Send to

Choose Destination
See comment in PubMed Commons below
Mult Scler. 2002 Dec;8(6):485-91.

Effect of combined IFNbeta-1a and glatiramer acetate therapy on GA-specific T-cell responses in multiple sclerosis.

Author information

Department of Neurology, University of Maryland, Baltimore VA Medical Centre, Baltimore, Maryland 21201, USA.


The combined treatment with interferon beta (IFNbeta) and glatiramer acetate (GA) is of current interest in multiple sclerosis (MS). The therapeutic effect of GA in MS is believed to be mediated by GA-specific Th2 cells. IFNbeta has a significant anti-proliferative effect on GA-induced lymphoproliferation in vitro. Therefore, we examined the possibility that IFNbeta may interfere with the generation and phenotype of GA T-cell responses in MS patients receiving combined therapy. Sixty-six GA-specific T-cell lines (TCL) were generated ex vivo from five MS patients enrolled in an open-label dinical trial of combined IFNbeta/GA treatment. Controls included 83 pretreatment and 131 on-treatment GA-TCL from 11 MS patients treated with GA only, and five GA-TCL generated from four patients receiving IFNbeta-1a monotherapy. IFNgamma and IL-5 (markers of Th1 and Th2 responses, respectively) were assayed by ELISA in GA-TCL supematants. Th1/Th2 bias was defined by the IFNgamma/IL-5 level ratio ( >2 = Th1 bias, <0.5 = Th2 bias, and 0.5-2 = Th0 bias). The frequency with which GA-reactive TCL were generated was 37.0% for the patients in the combination trial compared to 33.3% in the patients receiving GA alone. The mean stimulation index of the GA-TCL was 8.41 (range 2-42) for the combination compared to a mean of 6.29 (range 2-37) for the GA-treated group--a nonsignificant difference. Mean GA-TCL IFNgamma production was significantly lower in all treatment groups compared to pretreatment IL-5 levels were enhanced in all treatment groups compared to pretreatment levels, but the change was not statistically significant. The Th1/Th0/Th2 distribution of GA-TCL was 7%/30%/63% for the GA+IFNbeta group, 8%/9%/83% for the GA group, compared to 48%/21%/31% pre-GA treatment. All five GA-TCL from the IFNbeta-1a monotherapy patients were Th2-biased. We conclude that IFNbeta-1a does not affect the generation of GA-reactive T cells in vivo. Although more Th0 G4-TCL occurred with combination therapy than with G4 treatment alone, both groups shared an overall Th2 bias. Therefore, we speculate that combined therapy is unlikely to reduce the efficacy of GA treatment in MS.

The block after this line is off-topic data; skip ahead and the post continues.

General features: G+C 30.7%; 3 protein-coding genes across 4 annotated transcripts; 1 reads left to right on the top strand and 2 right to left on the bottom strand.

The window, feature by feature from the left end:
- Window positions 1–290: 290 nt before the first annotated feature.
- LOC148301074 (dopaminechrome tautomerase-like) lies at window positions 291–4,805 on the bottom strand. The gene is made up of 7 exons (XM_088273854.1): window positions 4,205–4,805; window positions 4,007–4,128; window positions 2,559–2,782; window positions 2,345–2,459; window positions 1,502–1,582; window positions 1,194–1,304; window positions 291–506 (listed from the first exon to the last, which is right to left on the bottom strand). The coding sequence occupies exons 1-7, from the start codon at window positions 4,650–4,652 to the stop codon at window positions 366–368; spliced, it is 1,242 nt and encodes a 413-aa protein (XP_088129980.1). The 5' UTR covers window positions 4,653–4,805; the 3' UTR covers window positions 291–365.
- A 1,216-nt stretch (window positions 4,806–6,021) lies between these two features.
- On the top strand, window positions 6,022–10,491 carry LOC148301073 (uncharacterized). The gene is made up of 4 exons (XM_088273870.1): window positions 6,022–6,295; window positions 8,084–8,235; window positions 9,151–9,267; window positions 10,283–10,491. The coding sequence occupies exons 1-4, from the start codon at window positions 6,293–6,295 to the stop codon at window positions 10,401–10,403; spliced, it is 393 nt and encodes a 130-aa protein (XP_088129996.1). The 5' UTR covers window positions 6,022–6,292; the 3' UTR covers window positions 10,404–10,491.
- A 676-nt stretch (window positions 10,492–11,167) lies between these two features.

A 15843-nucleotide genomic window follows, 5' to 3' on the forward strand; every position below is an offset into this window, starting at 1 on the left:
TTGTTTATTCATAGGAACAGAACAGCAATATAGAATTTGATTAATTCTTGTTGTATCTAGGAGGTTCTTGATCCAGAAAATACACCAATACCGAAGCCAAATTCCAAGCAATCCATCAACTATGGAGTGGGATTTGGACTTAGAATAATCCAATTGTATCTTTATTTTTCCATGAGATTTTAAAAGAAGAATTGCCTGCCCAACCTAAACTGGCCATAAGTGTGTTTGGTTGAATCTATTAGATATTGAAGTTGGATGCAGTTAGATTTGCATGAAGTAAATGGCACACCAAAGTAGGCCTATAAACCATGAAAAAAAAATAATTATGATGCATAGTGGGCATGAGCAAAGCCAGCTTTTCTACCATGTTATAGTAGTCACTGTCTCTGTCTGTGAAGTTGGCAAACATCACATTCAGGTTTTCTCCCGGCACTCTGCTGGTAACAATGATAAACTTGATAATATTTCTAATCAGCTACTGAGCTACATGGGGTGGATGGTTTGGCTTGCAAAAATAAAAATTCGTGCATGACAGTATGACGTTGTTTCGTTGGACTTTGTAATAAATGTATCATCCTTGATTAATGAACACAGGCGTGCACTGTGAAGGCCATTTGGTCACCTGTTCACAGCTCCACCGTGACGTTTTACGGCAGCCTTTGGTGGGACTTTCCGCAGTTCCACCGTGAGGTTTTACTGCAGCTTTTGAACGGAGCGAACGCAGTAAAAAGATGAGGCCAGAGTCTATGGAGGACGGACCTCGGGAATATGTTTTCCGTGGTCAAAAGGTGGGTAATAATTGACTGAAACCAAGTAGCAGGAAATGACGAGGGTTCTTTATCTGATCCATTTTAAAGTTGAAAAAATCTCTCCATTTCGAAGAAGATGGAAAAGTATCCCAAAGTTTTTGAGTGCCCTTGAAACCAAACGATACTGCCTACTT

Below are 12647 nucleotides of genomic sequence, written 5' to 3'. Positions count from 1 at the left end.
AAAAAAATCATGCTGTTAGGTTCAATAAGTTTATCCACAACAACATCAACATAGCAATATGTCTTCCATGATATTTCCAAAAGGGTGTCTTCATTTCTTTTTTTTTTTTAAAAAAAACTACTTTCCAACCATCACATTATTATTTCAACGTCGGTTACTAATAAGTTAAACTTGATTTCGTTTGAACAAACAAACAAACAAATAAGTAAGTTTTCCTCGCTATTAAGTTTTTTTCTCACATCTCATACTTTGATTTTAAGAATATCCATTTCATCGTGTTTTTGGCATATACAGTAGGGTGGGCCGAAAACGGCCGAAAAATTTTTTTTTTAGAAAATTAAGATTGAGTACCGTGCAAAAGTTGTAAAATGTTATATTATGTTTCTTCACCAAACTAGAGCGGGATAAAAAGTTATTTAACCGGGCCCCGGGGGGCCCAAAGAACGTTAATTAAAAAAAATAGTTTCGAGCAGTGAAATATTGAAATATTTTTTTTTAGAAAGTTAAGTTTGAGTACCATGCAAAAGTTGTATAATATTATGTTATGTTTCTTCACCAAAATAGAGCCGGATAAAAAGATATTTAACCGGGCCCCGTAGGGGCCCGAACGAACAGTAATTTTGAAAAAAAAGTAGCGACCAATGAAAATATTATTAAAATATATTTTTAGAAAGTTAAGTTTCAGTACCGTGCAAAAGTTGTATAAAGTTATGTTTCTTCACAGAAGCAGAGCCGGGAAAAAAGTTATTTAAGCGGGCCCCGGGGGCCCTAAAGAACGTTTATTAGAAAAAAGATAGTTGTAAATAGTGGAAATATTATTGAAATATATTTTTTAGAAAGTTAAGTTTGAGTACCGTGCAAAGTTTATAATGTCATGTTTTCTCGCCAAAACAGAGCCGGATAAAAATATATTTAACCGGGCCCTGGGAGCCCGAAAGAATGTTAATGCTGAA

[Indexed for MEDLINE]
PubMed Commons home

PubMed Commons

How to join PubMed Commons

    Supplemental Content

    Full text links

    Icon for Atypon
    Loading ...
    Support Center